The damage is hard to miss – and for a country that sits on the edge of the Middle East powder keg. What is the FATF’s justification for such a harsh intervention with potentially immense geopolitical consequences?
Weak oversight, strong criminals
On the one hand, mafianeindanke.de explains, Turkey’s significant shortcomings in the fight against money laundering have made this move “overdue”.
Already in 2019, the FATF had certified Turkey as having insufficient standards against money laundering and terror financing after an audit and called on the country to implement the “recommendations”. At its autumn plenary this year, the body arguably found that Turkey had not sufficiently followed suit. FATF President Marcus Pleyer says Turkey needs to address “serious oversight issues” in banking, real estate, gold and precious stones trading. It “must show that it is effectively detecting complex money laundering cases and resolutely taking up the prosecution of terrorist financing … it must prioritise organisations such as ISIS and Al-Qaeda, which have been declared terrorist organisations by the UN.”
Mafianeindanke.de points out that there is a distinct underground banking system in Turkey (“Hawala”), which routes money flows intransparently via hidden networks, also from and to Germany. This deficit is exacerbated by the “rampant corruption in the country and the many black accounts of the ruling AKP party as well as the organised crime groups that are firmly anchored in the Turkish economy”.
But this is not the only reason. The FATF is not only censuring Turkey for doing too little – but also, and this is where it gets exciting: for doing too much.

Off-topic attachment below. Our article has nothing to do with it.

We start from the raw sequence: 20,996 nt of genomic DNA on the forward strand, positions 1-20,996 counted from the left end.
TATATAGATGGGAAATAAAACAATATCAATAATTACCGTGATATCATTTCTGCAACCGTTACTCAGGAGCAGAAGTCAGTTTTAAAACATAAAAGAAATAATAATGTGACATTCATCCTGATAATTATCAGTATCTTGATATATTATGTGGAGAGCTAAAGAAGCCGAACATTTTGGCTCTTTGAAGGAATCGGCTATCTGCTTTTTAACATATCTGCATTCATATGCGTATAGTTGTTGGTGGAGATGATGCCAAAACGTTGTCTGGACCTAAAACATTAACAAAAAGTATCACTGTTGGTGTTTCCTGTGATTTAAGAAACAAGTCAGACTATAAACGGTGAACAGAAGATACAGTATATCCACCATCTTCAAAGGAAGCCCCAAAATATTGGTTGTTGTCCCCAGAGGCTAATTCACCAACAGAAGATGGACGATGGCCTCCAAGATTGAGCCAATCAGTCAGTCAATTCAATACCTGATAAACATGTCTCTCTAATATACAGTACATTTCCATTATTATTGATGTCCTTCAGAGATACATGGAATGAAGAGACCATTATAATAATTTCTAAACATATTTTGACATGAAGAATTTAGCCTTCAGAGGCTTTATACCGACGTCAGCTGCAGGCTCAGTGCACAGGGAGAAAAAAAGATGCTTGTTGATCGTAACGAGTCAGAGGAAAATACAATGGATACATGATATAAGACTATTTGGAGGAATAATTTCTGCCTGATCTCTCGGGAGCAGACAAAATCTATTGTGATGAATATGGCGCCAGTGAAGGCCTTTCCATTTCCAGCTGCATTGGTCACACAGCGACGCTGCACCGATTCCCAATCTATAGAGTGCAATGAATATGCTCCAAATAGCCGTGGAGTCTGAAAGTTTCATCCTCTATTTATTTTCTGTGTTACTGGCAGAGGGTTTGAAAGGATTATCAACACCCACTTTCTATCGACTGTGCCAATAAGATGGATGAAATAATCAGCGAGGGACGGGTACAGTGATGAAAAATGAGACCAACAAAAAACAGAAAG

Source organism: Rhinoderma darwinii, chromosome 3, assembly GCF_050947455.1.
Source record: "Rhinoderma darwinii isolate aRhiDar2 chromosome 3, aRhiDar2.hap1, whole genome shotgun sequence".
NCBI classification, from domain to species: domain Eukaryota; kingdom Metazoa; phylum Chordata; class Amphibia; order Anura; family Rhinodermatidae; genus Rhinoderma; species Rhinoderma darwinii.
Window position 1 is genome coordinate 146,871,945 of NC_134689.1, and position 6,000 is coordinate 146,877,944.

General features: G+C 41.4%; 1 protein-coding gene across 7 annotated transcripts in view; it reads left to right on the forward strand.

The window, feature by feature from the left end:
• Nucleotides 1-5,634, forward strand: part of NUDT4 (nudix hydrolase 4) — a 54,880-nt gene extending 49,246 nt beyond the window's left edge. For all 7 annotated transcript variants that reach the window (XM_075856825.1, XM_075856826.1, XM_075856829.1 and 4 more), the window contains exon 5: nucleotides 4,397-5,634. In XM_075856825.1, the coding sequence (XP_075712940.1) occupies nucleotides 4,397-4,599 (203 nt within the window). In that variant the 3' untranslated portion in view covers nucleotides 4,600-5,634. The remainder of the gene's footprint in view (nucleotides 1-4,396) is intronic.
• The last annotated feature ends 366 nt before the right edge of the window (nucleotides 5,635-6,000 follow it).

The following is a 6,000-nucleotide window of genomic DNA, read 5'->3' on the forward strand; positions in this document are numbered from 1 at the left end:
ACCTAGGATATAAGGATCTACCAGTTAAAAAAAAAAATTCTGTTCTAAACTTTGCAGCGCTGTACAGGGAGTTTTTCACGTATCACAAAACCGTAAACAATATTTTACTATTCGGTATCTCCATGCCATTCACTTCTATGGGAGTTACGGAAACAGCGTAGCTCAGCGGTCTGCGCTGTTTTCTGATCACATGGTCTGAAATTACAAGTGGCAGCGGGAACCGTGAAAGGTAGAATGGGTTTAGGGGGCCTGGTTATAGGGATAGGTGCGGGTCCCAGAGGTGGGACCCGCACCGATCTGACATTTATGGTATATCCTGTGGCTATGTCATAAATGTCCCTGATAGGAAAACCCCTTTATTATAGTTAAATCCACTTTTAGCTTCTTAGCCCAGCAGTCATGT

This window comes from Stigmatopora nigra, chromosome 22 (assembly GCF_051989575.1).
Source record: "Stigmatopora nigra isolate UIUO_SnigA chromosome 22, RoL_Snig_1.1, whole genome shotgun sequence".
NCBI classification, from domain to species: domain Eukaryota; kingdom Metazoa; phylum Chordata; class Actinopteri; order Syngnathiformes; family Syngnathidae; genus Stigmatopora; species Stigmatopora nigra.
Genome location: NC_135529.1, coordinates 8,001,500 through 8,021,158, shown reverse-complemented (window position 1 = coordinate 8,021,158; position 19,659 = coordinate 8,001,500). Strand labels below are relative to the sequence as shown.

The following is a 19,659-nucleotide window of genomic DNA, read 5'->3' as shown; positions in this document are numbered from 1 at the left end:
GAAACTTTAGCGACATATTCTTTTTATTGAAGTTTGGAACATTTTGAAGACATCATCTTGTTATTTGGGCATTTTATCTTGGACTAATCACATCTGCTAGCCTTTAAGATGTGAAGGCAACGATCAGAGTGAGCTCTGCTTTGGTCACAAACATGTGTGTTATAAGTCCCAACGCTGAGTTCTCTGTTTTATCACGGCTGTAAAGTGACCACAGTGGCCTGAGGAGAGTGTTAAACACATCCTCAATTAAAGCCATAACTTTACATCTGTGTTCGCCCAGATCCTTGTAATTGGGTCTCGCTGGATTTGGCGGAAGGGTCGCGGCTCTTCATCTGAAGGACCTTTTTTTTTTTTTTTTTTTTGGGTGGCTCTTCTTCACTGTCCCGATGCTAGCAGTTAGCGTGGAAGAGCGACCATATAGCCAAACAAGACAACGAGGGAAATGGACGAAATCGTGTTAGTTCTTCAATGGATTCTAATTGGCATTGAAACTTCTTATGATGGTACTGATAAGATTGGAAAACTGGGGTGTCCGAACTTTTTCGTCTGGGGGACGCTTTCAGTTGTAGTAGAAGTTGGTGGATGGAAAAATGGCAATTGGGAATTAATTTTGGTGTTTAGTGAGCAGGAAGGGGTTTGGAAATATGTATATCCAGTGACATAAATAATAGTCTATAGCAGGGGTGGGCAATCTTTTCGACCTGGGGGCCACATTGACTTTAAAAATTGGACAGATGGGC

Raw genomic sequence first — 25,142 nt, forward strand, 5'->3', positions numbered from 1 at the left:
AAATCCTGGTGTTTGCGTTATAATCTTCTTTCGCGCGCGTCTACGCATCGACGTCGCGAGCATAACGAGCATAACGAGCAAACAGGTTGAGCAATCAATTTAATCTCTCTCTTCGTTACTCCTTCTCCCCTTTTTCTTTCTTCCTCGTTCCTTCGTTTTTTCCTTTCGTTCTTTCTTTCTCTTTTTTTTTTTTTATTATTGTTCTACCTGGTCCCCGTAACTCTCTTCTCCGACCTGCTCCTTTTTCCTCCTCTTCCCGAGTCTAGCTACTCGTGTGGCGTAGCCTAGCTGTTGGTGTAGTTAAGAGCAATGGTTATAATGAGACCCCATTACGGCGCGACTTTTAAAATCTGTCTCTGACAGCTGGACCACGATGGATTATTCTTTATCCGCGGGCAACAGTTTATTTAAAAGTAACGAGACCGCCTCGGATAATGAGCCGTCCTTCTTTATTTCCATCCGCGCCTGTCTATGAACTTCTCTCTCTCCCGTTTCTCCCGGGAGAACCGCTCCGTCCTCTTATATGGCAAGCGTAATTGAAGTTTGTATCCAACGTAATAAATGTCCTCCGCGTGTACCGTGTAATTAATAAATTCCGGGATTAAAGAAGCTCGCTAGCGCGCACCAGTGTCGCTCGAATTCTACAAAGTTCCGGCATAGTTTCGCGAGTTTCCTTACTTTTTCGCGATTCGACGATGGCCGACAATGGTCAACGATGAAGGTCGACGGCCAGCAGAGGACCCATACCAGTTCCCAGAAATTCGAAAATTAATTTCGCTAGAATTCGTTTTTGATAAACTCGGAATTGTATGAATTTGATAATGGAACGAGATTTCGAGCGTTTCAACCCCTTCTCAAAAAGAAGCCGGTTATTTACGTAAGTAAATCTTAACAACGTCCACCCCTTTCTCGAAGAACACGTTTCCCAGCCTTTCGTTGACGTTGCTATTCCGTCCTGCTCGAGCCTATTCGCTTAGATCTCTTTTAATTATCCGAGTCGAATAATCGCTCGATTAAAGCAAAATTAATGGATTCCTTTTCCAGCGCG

The bullies’ abuse of the FATF standards
This is about FATF standards against terror financing. After the attacks of11. September attacks, the body was given a mandate to also combat terrorist financing. For this purpose, it created an “unrestricted standard that also covers so-called non-profit organisations (NPOs) as addressees of due diligence obligations, compliance with which is to be ensured by the FATF states”.
In itself, this makes sense. It doesn’t help much if you strictly control companies but turn a blind eye to NPOs. The problem, however, is that the FATF has thus given the states a “contourless instrument” without defining crucial terms such as terror, terrorist organisation or terrorist financing more than vaguely. This would be fine if the instrument were limited to organisations that have been declared terrorist organisations by the UN. But it is not.